Sunday, June 12, 2016


In my post about my ancestor Nathaniel Gay,  his wife is referred to as Lydia Lusher by the author of the book John Gay of Dedham, Massachusetts: And Some of His Descendants. He tentatively identified her as a daughter of Eleazer Lusher. The book had been published in 1879. Yet in the entry for John Gay on page 40 in The Great Migration, Lydia's maiden name is given as Starr.

So which was it?

 I searched Googlebooks and eventually found an answer in the Dedham Historical Register Vol 2. It was in an article entitled "Lusher Wills" written (ironically) by Frederick Lewis Gay, who'd written the Gay genealogy book twelve years earlier. Here's the part of the article that gives the explanation for the confusion:

 "...Maj. Eleazer Lusher left no descendants to continue his name ; and an examination of his will and that of his wife disproves the supposition, mentioned in the Register (p. 90) for July, that his blood was inherited by the children of Nathaniel and Lydia Gay. Nathaniel Gay named one of his children Lusher, and the name has appeared in successive generations of his posterity down to the present day. This repeated use of Lusher as a Christian name in the Gay family doubtless gave rise to the belief that the maiden name of Lydia Gay, mother of the first Lusher Gay, was Lusher, and that she was a daughter of Eleazer Lusher, one of the foremost men of Dedham in the early days of the town. The wife of Nathaniel Gay was Lydia Starr, niece of Mary, wife of Eleazer Lusher. From the light shed by one of the items of Major Lusher's will it will be seen that he had been regarded by Lydia Starr as standing in loco parentis, and it seems quite natural that she should have named one of her children for him from a sense of gratitude for the favors she had received during his life and later under his will.-pp131-132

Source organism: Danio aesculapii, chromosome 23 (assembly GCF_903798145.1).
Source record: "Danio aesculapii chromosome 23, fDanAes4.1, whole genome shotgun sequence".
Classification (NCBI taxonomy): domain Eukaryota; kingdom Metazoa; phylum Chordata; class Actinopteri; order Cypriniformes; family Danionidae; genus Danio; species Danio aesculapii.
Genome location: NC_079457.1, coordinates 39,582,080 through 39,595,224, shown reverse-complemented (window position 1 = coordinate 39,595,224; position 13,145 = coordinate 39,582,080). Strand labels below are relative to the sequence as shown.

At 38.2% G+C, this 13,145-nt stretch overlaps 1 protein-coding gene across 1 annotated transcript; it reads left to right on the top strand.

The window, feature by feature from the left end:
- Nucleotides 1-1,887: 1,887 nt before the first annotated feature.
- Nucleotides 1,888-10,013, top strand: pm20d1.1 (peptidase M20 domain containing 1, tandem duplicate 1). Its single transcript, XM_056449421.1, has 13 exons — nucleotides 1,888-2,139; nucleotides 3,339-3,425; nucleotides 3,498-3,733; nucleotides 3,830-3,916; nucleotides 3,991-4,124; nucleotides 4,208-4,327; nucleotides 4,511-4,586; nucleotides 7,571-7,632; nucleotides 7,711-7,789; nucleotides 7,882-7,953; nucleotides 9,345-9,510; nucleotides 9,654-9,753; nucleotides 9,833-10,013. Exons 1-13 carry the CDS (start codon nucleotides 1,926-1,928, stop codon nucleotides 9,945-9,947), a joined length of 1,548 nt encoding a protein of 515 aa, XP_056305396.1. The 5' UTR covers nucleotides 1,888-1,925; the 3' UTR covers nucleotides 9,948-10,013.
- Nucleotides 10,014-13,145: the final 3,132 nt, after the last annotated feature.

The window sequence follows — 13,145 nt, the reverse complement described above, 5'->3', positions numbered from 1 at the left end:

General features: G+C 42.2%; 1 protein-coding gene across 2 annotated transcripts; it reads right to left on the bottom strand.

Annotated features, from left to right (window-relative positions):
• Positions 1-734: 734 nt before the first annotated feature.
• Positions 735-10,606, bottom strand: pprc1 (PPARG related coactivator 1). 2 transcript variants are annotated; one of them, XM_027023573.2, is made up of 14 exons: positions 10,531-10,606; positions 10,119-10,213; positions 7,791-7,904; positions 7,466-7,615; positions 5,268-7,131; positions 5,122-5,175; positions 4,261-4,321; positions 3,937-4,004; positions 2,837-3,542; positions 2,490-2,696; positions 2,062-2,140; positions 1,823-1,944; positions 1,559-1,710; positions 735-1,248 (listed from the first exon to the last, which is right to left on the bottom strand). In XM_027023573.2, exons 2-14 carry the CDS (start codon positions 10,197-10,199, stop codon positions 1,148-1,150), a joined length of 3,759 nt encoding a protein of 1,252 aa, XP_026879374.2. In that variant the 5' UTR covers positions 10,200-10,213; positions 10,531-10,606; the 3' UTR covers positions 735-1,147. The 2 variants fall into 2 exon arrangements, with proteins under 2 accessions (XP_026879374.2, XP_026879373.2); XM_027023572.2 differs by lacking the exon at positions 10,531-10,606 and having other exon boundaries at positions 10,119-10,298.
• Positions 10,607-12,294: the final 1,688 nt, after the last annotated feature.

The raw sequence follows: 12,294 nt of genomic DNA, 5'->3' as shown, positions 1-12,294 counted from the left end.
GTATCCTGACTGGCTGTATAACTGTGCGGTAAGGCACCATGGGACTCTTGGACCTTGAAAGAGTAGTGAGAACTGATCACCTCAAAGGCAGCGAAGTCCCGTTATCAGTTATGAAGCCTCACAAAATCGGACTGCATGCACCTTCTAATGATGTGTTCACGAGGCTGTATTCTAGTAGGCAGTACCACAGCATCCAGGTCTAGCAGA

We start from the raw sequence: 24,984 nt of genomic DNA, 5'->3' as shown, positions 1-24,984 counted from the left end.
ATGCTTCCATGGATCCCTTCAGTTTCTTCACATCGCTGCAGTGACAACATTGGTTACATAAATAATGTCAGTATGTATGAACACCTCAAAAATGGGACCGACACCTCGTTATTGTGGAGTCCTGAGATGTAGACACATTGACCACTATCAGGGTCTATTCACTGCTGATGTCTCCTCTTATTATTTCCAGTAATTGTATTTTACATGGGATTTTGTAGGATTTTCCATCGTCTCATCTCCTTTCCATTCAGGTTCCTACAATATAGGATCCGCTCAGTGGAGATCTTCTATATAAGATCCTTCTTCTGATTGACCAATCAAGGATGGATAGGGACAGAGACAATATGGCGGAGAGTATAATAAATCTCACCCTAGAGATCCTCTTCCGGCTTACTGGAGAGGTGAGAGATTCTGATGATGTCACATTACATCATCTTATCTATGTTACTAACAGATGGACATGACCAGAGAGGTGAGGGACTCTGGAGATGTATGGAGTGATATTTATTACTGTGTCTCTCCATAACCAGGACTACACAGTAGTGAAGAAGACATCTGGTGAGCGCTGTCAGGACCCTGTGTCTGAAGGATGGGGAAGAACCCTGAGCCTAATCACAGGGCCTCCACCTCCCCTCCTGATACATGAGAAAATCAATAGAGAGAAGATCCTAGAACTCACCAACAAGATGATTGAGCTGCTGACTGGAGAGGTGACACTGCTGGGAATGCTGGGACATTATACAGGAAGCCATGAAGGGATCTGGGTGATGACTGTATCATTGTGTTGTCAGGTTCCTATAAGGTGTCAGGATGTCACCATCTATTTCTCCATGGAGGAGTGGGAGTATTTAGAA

Dedham Historical Register, Volume 2 , Dedham Historical Society, Dedham, Ma 1891.

So sometime after writing his earlier book, Frederick Lewis Gay must have started researching the Lusher family and discovered his error while reading Eleazer Gay's will, proving once again the value of probate files to genealogical research!

1 comment:

thedevilcorp said...

Good post.